A project of Bar-Ilan University's Faculty of Jewish Studies, Paul and Helene Shulman Basic Jewish Studies Center, and the Office of the Campus Rabbi. Sponsored by Dr. Ruth Borchard of the Shoresh Charitable Fund (SCF). Published with assistance of the President's Fund for Torah and Science. Permission granted to reprint with appropriate credit.
Inquiries and comments to: Dr. Isaac Gottlieb, Department of Bible, email@example.com
Parashat Behar-Behukotai 5758-1998
Prof. Yehuda Feliks
Land of Israel Studies
Editor's note: This year, both parashot are read in the Diaspora on May 23; in Israel, Behar is read on May 16 and Behukotai on May 23. We offer two selections, one on each Parasha. The second was written by a guest "lecturer" from Yeshiva University, Dr. Moshe Sokolow. As a service to our Israeli readers, we are placing both on the Internet for the week of May 16, when Behar is read in Israel (Emor in the Diaspora). We thank Baruch Kaufman for the suggestion.
The Sabbatical Year as Observed by the Ancient Hebrew Farmer
My studies of the sabbatical year, especially my book on Tractate Shevi`it in the Jerusalem Talmud, lead to the conclusion that the sabbatical year was actually observed during the Second Temple period and in the time of the Mishnah and Talmud.
Several sources indicate that the commandment of the sabbatical year was not observed in the time of the First Temple. The Torah warns us that if this command is not fulfilled, exile can be expected:
Then shall the land make up for its sabbath years throughout the time that it is desolate and you are in the land of your enemies;... Throughout the time that it is desolate, it shall observe the rest that it did not observe in your sabbath years while you were dwelling upon it. (Lev. 26:34-35)
Jeremiah (25:9-13) and the end of Chronicles interpret the Biblical reference here as the seventy years of exile after the destruction of the Temple in 586 BCE, because the sabbatical years were not observed.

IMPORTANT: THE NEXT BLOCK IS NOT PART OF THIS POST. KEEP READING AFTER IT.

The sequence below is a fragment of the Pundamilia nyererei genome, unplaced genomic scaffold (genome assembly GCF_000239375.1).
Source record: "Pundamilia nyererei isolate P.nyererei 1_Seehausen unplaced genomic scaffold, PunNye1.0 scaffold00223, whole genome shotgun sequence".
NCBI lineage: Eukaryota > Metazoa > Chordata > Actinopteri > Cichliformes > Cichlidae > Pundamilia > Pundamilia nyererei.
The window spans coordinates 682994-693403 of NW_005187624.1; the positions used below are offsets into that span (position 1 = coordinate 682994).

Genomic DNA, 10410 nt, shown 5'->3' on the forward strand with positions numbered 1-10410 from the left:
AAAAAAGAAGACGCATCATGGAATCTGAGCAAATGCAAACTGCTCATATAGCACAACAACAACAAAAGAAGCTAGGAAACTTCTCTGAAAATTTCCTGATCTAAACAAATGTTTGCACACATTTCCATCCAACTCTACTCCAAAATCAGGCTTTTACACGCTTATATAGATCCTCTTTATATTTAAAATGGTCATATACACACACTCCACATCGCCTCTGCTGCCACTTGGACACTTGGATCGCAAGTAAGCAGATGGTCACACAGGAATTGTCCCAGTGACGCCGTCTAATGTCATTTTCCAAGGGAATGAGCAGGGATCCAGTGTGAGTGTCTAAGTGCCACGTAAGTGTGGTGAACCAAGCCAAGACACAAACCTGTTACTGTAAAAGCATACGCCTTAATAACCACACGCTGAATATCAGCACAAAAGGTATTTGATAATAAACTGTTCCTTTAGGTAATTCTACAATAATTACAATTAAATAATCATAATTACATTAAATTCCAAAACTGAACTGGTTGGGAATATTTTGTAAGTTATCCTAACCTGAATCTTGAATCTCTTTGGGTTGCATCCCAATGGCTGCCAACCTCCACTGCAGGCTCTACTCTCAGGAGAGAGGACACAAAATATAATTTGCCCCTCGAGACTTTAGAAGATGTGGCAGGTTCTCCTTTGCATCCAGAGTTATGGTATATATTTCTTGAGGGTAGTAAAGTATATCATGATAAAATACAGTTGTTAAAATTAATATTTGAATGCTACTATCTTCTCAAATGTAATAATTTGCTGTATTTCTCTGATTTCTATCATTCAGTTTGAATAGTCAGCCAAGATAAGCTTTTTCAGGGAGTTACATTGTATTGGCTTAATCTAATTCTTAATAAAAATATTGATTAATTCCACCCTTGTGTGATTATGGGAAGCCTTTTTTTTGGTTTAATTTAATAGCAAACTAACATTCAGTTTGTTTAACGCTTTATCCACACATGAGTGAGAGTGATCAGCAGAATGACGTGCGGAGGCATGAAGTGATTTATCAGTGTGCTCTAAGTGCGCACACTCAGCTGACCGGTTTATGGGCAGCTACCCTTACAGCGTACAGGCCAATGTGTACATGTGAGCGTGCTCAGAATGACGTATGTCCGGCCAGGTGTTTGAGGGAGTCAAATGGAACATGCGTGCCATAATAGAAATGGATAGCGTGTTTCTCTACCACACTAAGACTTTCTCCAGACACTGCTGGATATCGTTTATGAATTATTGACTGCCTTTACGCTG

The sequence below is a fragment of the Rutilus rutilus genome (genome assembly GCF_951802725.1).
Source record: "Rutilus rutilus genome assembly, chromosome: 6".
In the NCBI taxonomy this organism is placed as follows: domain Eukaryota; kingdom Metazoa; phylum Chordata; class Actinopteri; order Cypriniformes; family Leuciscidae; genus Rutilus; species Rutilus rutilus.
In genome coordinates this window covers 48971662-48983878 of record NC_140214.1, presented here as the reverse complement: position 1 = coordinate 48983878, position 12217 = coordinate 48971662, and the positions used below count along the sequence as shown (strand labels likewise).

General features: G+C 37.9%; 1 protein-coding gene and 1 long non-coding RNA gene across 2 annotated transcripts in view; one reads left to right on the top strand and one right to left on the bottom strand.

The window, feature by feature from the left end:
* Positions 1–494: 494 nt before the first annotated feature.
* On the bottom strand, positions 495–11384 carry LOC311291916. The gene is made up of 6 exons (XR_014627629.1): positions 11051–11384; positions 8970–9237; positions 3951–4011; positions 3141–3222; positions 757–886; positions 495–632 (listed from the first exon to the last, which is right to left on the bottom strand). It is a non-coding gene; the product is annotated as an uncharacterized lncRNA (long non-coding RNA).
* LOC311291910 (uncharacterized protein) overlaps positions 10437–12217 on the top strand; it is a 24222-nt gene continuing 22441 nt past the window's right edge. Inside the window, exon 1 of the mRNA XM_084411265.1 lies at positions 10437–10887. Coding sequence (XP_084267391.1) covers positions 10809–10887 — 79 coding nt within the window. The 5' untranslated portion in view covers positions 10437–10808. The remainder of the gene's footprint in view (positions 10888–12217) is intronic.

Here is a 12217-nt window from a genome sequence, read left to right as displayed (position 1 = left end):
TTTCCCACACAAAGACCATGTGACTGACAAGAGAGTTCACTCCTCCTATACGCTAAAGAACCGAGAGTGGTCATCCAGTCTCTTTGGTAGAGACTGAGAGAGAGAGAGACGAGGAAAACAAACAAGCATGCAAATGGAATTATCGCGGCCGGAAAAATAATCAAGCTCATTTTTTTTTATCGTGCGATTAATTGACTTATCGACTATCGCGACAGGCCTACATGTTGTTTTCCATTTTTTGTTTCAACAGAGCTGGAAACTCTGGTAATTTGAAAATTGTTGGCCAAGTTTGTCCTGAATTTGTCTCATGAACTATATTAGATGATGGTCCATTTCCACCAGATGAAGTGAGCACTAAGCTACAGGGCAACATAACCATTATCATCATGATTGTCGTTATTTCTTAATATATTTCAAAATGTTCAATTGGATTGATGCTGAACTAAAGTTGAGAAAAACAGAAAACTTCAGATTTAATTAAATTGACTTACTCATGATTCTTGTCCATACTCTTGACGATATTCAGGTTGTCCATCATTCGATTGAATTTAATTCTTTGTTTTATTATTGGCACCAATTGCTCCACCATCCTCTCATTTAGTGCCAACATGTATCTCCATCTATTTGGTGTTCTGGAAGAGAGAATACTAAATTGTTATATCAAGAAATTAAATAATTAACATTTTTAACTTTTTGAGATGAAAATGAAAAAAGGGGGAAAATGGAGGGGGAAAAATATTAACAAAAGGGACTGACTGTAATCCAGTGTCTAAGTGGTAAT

Contrary to my opinion, some scholars believe that observance of the sabbatical year declined in the time of the Mishnah and Talmud. Our study of the sabbatical year, however, has shown that in these times the basic tenets of the sabbatical year were kept and technical solutions were found for carrying on, although given the advanced economy of the times it was not possible to observe the commandment of remission of debts (Deut. 15:1-3). Hillel the Elder (who lived in the first century B.C.E.) instituted the prozbul, a document that the lender files with the court on the eve of the seventh year, detailing the debts which he intends to collect after the seventh year. In his place, the court, not the lender, would collect the debts (Mishna Shevi`it, ch. 9). The prozbul was ordained after it had become clear that people were refraining from giving loans for fear of the debt being forgiven in the seventh year.
In order to strengthen observance of the sabbatical year, the Sages, especially at the Academy at Jabneh, added various strictures, such as a prohibition against gathering or eating the aftergrowth of the harvest, meaning crops which grew on their own (commonly called the prohibition of sefihim) and a prohibition against plowing in the summer before the seventh year. These prohibitions did not stand the test of real life. The prohibition against plowing on the eve of the seventh year was completely rescinded by Rabban Gamaliel, the son of Rabbi. The prohibitions concerning aftergrowths were reduced by Rabbi Simeon bar Yohai to a single variety, and over the years various ways were found of essentially divesting this prohibition of all content.
The laws of the seventh year posed a vocational and ecological challenge to the ancient Jewish farmer, forcing him to develop special techniques in order to maintain his farm while refraining from the activities proscribed in the seventh year. Plowing, a basic agricultural activity, provides a good example. The Torah explicitly forbade only two types of agricultural work in the seventh year: sowing and pruning. "But in the seventh year the land shall have a sabbath of complete rest, ... You shall not sow your field or prune your vineyard" (Lev. 25:4).